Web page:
So I hope some disinterested organization posts data about the accidents. By “disinterested” I mean obviously not the companies who are renting the bikes, but also not traditionalists who have a thing against electric bikes, etc. That way people can make more informed decisions about how to ride the things.


Heh, been there. I was a courier in DC for years and rode bicycles almost exclusively for transportation til I was 36; I saw it all. My fave was the fat, greasy idiots who thought that their king-cab pickup somehow meant they were in better shape than me, and they were therefore going to kick my ass… If they could somehow just catch me xD.

Nothing funnier than some lardass yelling, “Get back here!” and literally stomping his feet, as I merrily lead him on a wild goose chase. Never fails to brighten my day. No, asshole, I’m not scared of your…“manliness”, let’s say.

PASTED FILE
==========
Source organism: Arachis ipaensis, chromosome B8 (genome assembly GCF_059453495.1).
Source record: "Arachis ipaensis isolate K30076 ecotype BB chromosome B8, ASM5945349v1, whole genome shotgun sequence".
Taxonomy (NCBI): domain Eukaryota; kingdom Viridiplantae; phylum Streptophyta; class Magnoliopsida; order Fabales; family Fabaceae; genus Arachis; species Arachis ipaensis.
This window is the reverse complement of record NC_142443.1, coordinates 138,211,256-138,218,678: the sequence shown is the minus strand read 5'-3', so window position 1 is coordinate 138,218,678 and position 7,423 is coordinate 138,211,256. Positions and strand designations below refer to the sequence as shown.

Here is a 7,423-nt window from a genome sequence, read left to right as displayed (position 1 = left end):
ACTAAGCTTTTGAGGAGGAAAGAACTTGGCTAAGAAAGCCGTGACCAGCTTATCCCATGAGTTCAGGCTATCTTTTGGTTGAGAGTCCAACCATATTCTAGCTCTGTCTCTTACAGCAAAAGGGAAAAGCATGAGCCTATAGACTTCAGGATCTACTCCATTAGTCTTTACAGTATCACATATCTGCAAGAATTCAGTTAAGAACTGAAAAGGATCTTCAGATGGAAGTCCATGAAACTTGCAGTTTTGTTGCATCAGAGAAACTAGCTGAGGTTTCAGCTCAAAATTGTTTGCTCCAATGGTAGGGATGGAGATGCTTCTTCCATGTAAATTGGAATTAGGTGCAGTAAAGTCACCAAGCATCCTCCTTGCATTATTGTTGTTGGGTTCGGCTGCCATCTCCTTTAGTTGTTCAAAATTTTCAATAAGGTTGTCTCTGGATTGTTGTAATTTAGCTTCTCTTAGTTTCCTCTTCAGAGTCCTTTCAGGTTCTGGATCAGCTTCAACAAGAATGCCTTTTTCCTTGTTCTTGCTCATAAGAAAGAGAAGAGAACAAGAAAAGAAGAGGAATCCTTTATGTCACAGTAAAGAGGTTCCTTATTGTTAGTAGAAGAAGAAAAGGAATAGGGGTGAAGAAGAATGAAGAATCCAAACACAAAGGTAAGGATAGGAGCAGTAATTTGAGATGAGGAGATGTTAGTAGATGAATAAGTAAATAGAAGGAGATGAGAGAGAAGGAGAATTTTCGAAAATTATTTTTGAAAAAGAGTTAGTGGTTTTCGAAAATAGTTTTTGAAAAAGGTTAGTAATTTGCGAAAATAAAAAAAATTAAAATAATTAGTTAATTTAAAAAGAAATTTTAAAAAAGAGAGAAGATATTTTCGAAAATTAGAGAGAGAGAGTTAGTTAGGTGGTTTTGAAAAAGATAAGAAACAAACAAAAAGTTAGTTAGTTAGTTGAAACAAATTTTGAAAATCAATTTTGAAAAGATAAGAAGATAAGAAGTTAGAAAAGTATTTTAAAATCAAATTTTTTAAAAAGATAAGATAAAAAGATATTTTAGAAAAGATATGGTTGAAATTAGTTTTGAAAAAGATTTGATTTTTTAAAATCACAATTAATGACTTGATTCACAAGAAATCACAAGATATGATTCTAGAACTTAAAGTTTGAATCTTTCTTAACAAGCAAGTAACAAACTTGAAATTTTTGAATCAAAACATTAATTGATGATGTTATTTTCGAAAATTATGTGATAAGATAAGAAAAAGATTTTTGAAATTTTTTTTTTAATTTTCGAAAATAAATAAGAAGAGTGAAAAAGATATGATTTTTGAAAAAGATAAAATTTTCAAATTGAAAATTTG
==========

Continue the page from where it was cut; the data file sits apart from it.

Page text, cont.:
I think it’s reasonable to think that people who spent over a grand on a bike might need to get back into it, but aren’t going to be the sort of perennial dirtheads who ride like they still get to lock that thing up in the pile at school. Bike share is another thing of course, though I have mostly seen people who were probably more frustrated at the bikes than their own lack of skill (and justifiably so) but with the exception of a few simply rude people, it seems like everyone in the commuter time slot does pretty okay.